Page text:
Here There and Everywhere

Expat wanderer

WordPress and Tabular Stats

One of my commenters once said “You are very random!” and I thought, “Yes! I am!”

It took me a long time to start blogging because I couldn’t limit myself to one sort of topic, like Life in Kuwait, or Religious Musings, or What Caught My Eye in the Newspaper Today, or Recent Studies Show . . . .

see what I mean?

I am such a geek. Today WordPress put out a bulletin: Tabular Stats.

The introduce it thus:

Tabular Stats
Today we present to our beloved stats addicts a new way to perceive numbers: stats tables! Tabular data is arranged in convenient grids so you can easily compare values along two dimensions: columns and rows. Headings along the top and left edges provide context and orientation. Alternating rows are faintly shaded to improve readability. Surely you have seen these things before.

Three new tables are available today: Months and Years, Average per Day, and Recent Weeks. They were modeled after tables Matt created for displaying top-secret metrics. Each one resembles a calendar in its own way. You probably won’t want to refresh these as often as some other stats pages—only a few of the table cells will be updated—but I won’t try to stop you. I know what it’s like.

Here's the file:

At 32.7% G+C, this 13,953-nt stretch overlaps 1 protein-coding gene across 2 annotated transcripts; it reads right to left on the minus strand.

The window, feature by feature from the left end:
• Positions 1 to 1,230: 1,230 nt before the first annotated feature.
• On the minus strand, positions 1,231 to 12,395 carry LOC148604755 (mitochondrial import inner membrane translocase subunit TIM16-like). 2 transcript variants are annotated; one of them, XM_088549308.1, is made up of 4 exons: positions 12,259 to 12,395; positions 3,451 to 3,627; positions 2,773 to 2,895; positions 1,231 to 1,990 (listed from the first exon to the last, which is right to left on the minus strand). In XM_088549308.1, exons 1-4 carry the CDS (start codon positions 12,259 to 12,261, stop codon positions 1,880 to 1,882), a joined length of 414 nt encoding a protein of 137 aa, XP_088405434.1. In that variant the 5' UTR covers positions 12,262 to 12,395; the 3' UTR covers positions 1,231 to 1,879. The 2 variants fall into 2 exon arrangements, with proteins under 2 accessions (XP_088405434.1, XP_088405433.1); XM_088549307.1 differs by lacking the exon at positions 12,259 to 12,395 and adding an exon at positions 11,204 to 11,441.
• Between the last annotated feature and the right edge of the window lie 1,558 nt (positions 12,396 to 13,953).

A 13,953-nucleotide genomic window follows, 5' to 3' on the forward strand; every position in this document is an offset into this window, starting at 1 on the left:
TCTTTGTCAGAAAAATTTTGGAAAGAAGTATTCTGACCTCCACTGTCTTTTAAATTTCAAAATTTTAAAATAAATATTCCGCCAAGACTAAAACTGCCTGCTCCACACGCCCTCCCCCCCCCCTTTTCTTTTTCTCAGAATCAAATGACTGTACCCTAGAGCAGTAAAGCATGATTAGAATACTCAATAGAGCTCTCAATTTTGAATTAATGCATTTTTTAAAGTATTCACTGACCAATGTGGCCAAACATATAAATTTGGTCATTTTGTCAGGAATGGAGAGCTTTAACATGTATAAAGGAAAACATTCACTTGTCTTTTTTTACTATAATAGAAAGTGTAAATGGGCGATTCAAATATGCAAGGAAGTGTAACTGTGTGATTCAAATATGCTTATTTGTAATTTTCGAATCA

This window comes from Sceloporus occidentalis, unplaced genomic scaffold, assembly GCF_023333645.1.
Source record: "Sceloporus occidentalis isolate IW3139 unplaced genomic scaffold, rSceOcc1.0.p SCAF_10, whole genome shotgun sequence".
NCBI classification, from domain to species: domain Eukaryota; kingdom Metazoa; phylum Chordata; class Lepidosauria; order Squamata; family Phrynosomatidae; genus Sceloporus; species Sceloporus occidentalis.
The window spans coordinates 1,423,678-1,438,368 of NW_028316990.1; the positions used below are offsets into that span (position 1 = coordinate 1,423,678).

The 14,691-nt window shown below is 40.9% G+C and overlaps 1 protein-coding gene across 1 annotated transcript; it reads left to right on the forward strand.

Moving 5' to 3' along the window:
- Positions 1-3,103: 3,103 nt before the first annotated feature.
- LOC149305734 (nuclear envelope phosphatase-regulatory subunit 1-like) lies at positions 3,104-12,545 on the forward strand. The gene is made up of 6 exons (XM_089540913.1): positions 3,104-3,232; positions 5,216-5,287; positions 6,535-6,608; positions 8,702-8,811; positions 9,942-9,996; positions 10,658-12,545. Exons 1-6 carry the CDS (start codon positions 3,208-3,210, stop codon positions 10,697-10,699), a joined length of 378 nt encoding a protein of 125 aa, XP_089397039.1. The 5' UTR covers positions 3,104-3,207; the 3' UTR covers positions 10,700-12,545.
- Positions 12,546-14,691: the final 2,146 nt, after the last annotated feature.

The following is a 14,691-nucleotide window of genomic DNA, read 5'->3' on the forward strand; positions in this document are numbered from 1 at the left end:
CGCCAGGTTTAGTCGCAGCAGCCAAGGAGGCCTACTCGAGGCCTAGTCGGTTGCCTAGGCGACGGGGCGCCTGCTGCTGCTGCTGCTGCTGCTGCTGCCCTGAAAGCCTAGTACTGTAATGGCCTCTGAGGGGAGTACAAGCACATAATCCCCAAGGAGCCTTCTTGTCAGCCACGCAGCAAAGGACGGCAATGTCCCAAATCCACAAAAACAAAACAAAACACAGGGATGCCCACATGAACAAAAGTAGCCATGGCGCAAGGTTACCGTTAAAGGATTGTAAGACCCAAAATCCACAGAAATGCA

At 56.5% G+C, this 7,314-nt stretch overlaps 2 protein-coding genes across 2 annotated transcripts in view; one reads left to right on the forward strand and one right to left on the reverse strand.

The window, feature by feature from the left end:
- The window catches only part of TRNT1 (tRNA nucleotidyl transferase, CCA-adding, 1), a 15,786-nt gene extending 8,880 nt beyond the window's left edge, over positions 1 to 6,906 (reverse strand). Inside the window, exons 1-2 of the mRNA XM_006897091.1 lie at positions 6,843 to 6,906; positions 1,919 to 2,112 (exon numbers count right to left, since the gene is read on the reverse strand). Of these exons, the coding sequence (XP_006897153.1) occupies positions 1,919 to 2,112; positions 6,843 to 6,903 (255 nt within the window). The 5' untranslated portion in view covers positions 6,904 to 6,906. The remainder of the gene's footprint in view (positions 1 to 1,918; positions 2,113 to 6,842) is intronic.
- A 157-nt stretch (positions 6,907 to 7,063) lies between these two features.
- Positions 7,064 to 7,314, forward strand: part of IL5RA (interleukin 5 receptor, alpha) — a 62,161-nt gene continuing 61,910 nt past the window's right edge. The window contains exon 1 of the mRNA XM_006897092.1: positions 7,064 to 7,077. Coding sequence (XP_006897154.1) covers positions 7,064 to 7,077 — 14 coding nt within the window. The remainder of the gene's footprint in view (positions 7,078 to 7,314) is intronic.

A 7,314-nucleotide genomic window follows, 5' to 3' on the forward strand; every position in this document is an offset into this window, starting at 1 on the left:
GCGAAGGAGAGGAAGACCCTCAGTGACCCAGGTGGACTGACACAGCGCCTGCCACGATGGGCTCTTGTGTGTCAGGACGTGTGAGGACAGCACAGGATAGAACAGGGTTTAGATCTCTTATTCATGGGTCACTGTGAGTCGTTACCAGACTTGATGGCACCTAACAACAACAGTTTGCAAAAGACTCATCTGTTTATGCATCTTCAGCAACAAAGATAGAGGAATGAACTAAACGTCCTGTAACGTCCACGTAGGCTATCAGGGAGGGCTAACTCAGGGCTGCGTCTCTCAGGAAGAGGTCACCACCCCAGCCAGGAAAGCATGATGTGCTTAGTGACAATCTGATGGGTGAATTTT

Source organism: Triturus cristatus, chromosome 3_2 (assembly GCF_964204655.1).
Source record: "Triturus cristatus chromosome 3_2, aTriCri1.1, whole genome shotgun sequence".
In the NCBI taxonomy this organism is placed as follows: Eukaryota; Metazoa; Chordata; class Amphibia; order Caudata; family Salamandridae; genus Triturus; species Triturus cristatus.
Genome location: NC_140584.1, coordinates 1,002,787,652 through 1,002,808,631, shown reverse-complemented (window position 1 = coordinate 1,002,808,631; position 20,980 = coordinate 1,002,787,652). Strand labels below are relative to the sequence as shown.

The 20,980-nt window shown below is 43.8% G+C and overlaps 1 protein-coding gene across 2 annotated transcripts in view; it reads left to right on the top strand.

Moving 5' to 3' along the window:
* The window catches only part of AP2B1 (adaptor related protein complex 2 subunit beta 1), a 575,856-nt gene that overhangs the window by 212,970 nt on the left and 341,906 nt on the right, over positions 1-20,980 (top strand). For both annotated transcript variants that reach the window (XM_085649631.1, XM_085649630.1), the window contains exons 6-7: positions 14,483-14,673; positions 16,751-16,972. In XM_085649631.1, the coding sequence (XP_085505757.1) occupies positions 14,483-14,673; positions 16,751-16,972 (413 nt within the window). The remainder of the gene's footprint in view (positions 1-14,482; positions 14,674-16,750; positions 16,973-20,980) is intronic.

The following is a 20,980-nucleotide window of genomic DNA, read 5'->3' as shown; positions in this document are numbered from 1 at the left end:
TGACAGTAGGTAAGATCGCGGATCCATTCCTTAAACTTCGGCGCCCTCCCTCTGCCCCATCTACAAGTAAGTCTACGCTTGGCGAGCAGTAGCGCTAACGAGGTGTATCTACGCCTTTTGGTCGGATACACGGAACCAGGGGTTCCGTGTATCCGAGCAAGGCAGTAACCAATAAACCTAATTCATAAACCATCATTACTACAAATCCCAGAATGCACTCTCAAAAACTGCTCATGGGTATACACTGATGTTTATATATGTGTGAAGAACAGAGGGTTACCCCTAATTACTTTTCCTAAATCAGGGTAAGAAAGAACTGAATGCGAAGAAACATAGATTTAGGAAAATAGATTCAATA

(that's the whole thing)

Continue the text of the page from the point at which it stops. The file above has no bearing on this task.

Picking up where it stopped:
When you WordPress users go to your stats page, go down to the bottom, where it shows things like your all time high day, and a small summary of your stats. There is a button there now – press it. It will take you to a nirvana for stat buffs, where you can see your average daily count for any given month, they have computed percentages – like the stock market – for when your stats are up or down – it is so much fun. Well, fun if you are a numbers and stat geek.

August 23, 2008 Posted by | Blogging, Education, ExPat Life, Kuwait, Statistics, Technical Issue | 2 Comments

Dick Cheney and Darth Vadar

As I was leaving Barnes and Noble today (they are out of Orphan Pamluk’s My Name is Red) I heard this on National Public Radio:

(Actually I found the exact quote on The Huffington Post.)

Vice President Dick Cheney cracked a number of jokes Wednesday night at the Radio & Television Correspondents’ Dinner In Washington D.C. Cheney got some laughs when he told the audience that he had asked his wife, Lynne Cheney, whether the label Darth Vader applied to his personality. According to Cheney, his wife said it “humanizes you.”